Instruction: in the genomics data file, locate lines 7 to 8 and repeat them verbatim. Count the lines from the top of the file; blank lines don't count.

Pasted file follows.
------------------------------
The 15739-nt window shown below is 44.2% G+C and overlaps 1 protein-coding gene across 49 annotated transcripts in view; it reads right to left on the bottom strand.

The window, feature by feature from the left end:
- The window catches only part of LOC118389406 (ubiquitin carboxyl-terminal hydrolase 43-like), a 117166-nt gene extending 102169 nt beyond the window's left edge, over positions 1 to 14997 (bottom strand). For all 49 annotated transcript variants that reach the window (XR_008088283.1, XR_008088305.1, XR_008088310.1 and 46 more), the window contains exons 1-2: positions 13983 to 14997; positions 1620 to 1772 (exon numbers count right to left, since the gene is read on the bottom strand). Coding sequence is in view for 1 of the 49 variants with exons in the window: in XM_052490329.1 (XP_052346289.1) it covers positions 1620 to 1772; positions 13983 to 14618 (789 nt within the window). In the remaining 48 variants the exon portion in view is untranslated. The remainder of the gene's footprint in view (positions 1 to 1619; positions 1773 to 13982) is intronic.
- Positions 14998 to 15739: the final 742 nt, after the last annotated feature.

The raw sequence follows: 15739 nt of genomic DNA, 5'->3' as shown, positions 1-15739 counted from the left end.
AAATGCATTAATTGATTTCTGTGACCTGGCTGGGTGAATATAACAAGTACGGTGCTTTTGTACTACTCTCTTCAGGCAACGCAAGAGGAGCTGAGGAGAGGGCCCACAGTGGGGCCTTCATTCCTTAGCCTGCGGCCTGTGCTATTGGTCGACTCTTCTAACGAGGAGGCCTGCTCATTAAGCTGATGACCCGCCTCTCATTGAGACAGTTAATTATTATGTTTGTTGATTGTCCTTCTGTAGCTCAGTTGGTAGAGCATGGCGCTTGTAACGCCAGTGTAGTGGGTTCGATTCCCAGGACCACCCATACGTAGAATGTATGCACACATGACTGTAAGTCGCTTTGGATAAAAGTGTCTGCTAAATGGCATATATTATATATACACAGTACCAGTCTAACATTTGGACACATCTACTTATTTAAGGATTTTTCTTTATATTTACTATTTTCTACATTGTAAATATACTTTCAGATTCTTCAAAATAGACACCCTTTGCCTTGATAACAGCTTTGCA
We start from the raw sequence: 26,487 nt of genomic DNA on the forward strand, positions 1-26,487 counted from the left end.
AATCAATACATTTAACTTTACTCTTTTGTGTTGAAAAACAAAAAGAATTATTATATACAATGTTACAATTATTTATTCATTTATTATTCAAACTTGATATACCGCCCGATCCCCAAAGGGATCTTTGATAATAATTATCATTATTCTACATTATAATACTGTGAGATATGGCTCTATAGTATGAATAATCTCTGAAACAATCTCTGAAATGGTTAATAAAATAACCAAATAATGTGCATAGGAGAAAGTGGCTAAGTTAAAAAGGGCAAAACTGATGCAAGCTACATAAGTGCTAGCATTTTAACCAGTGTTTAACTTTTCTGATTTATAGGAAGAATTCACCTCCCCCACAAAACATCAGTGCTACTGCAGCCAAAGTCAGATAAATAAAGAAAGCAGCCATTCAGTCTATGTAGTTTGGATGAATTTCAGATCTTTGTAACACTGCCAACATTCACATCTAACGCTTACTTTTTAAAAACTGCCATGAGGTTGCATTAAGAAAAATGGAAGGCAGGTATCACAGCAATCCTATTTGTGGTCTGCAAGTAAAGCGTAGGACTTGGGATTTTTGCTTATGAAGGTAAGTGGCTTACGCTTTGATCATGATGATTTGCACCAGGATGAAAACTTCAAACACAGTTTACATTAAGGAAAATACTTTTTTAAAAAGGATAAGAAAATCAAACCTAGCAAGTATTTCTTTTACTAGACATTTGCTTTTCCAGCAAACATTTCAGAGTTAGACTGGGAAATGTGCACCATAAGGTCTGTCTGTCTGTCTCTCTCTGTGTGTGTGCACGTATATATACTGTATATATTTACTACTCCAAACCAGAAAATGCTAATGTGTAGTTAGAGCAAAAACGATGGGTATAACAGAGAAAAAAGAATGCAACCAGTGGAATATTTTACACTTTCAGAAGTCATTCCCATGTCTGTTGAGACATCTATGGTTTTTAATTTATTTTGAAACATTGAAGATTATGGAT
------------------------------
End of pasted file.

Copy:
We start from the raw sequence: 26,487 nt of genomic DNA on the forward strand, positions 1-26,487 counted from the left end.
AATCAATACATTTAACTTTACTCTTTTGTGTTGAAAAACAAAAAGAATTATTATATACAATGTTACAATTATTTATTCATTTATTATTCAAACTTGATATACCGCCCGATCCCCAAAGGGATCTTTGATAATAATTATCATTATTCTACATTATAATACTGTGAGATATGGCTCTATAGTATGAATAATCTCTGAAACAATCTCTGAAATGGTTAATAAAATAACCAAATAATGTGCATAGGAGAAAGTGGCTAAGTTAAAAAGGGCAAAACTGATGCAAGCTACATAAGTGCTAGCATTTTAACCAGTGTTTAACTTTTCTGATTTATAGGAAGAATTCACCTCCCCCACAAAACATCAGTGCTACTGCAGCCAAAGTCAGATAAATAAAGAAAGCAGCCATTCAGTCTATGTAGTTTGGATGAATTTCAGATCTTTGTAACACTGCCAACATTCACATCTAACGCTTACTTTTTAAAAACTGCCATGAGGTTGCATTAAGAAAAATGGAAGGCAGGTATCACAGCAATCCTATTTGTGGTCTGCAAGTAAAGCGTAGGACTTGGGATTTTTGCTTATGAAGGTAAGTGGCTTACGCTTTGATCATGATGATTTGCACCAGGATGAAAACTTCAAACACAGTTTACATTAAGGAAAATACTTTTTTAAAAAGGATAAGAAAATCAAACCTAGCAAGTATTTCTTTTACTAGACATTTGCTTTTCCAGCAAACATTTCAGAGTTAGACTGGGAAATGTGCACCATAAGGTCTGTCTGTCTGTCTCTCTCTGTGTGTGTGCACGTATATATACTGTATATATTTACTACTCCAAACCAGAAAATGCTAATGTGTAGTTAGAGCAAAAACGATGGGTATAACAGAGAAAAAAGAATGCAACCAGTGGAATATTTTACACTTTCAGAAGTCATTCCCATGTCTGTTGAGACATCTATGGTTTTTAATTTATTTTGAAACATTGAAGATTATGGAT